“The tactic of industry is to say that if the diesel market shrinks in Europe, the only large diesel market in the world, some EU car companies would go bust,” he said. “This is a fear statement.”
According to European Commission data, the car sector provides 12 million jobs and 4 percent of EU gross domestic product. The EU is balancing that against the impact of pollutants, including toxic nitrogen oxides associated with diesel cars. Poor air quality leads to more than 400,000 premature deaths per year in Europe from respiratory and other diseases.
A day before Wednesday’s vote, mayors of eight cities, including Copenhagen, Milan and Paris, wrote to members of the European Parliament telling them to veto a compromise they said would make their commitment to improve air quality meaningless.
While the Greens were unbending, saying the compromise was so weak it had to be replaced even if that took time, a majority of lawmakers were persuaded that it was better than no deal.
Germany’s Peter Liese, from the main center-right European People’s Party (EPP), said the delay required to reach a better proposal would mean more pollution, not less: “This would not have been a step forward for the environment,” he said.
Another member of the EPP, Giovanni La Via said it was important to provide certainty for the industry, so that car makers could get on with the job of working out how to meet tougher targets later on.
“This way we will have a clear legislative framework. We will be able to use that as a basis for industry to get down to work right away and plan investment with a clear timetable in order to reduce emissions in cars that will be placed on the market,” he said.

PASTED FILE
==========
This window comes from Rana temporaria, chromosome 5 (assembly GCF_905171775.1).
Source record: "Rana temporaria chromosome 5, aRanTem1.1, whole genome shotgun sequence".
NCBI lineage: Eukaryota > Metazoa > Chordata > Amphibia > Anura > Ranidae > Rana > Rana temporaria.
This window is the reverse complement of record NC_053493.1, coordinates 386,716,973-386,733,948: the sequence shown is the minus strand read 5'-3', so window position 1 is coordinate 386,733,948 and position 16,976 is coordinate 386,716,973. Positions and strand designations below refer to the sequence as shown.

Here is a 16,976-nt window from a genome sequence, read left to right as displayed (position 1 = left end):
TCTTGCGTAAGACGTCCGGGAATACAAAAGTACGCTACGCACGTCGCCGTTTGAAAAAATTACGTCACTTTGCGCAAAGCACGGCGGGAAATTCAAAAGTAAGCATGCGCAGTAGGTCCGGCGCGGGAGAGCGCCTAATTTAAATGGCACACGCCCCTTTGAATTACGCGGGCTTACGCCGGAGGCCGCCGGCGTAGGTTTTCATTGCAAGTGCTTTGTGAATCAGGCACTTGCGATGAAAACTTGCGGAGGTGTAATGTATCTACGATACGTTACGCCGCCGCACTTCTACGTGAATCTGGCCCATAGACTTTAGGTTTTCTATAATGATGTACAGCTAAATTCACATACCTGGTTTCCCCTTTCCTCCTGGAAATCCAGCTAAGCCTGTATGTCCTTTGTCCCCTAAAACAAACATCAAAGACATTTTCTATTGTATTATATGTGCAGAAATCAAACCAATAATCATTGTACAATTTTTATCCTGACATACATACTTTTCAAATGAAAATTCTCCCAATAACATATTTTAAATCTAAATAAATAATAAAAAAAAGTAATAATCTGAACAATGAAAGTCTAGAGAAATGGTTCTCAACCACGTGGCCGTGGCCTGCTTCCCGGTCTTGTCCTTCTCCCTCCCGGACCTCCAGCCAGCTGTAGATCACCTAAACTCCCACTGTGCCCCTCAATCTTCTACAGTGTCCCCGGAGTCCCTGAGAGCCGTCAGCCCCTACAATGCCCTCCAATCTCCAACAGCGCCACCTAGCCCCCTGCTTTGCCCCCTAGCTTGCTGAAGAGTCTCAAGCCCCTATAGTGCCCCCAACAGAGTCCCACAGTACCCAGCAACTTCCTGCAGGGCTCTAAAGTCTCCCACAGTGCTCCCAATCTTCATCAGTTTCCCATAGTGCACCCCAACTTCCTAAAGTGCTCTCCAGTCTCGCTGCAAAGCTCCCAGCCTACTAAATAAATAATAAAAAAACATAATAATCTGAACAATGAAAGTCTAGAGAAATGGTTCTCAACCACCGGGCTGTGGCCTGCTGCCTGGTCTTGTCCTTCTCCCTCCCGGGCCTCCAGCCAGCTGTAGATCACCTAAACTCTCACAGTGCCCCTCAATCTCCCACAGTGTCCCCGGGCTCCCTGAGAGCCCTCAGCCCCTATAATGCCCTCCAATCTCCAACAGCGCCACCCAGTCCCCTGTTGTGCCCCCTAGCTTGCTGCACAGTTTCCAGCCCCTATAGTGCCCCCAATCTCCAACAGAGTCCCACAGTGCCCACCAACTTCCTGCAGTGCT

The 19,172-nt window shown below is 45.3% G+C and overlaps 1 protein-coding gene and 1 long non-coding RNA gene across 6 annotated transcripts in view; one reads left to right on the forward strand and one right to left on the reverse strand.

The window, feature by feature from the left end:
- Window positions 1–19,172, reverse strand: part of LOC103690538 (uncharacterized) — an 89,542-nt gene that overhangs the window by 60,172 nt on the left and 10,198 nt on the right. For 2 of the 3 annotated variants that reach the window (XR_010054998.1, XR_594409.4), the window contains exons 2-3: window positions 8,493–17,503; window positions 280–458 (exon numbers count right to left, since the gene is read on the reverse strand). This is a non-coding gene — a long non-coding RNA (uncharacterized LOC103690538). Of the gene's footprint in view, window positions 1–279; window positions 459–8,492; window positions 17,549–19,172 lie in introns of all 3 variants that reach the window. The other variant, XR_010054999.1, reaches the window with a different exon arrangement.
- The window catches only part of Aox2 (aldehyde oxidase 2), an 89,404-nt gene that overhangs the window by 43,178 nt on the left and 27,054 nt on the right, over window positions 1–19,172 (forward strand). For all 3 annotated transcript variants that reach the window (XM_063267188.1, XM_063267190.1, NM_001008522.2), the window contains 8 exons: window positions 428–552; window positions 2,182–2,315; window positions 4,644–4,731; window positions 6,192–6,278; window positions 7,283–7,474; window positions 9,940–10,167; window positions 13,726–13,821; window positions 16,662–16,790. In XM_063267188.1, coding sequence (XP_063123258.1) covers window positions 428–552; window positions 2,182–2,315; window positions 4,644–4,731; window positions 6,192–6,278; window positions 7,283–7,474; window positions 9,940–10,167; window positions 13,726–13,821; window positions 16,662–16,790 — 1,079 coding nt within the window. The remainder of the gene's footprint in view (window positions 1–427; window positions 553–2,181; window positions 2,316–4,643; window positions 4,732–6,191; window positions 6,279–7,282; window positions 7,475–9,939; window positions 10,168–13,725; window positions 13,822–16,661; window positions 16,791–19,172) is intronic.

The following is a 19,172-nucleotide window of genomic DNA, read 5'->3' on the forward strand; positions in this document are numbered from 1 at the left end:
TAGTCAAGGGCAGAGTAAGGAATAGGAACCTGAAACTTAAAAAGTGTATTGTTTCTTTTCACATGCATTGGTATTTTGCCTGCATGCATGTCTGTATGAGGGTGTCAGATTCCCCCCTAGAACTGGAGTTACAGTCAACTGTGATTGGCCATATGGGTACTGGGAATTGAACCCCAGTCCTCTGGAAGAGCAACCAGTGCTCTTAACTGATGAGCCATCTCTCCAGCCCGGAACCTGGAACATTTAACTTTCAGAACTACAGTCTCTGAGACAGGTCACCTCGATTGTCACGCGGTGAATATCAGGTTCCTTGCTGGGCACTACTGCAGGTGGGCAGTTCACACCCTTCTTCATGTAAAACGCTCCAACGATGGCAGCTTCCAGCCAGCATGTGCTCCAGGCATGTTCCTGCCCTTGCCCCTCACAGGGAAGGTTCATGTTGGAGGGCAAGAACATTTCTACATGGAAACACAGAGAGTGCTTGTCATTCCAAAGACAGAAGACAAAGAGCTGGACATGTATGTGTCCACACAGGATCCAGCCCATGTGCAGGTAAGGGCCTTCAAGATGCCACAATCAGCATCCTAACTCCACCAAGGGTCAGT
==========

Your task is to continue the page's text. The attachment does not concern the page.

La Via chairs the Environment Committee, whose rejection of the compromise and calls for a tougher proposal in December unleashed heavy lobbying.
Initially, the plan was to follow the committee vote with a plenary vote in January, which might have yielded a veto of the compromise. In the end, the vote was delayed until Wednesday.
Just before the delay was announced, Dieter Zetsche, the boss of luxury auto maker Mercedes Benz and President of the European car lobby, the European Automobile Manufacturers’ Association (ACEA), met the centrist and right-wing politicians who dominate the European Parliament.
The ACEA said Zetsche had been invited to meet politicians to discuss “current industry challenges and priorities”.
German Social Democrat Matthias Groote, who steered the environment committee debate and posted a picture of himself with a smiling Zetsche on his Twitter feed, said the delay was to negotiate an improved compromise. The compromise did not change and Groote was among the 317 who voted to scrap it.
Beyond the heavily-lobbied parliament, environmental lawyers say they have begun court action against nations breaking pollution limits chiefly because of car pollution.
“The car industry has been very successful in resisting successful legislation,” Alan Andrews, a lawyer at non-governmental organization Client Earth, said. “But they are playing a dangerous game. The alternative left to cities will be to ban diesel cars.”
Volkswagen declined to comment. The ACEA said the latest models are cleaner than older ones, and politicians could help meet safe air targets with measures that encourage drivers to upgrade to newer cars.
Additional reporting by Alissa de Carbonnel; editing by Peter Graff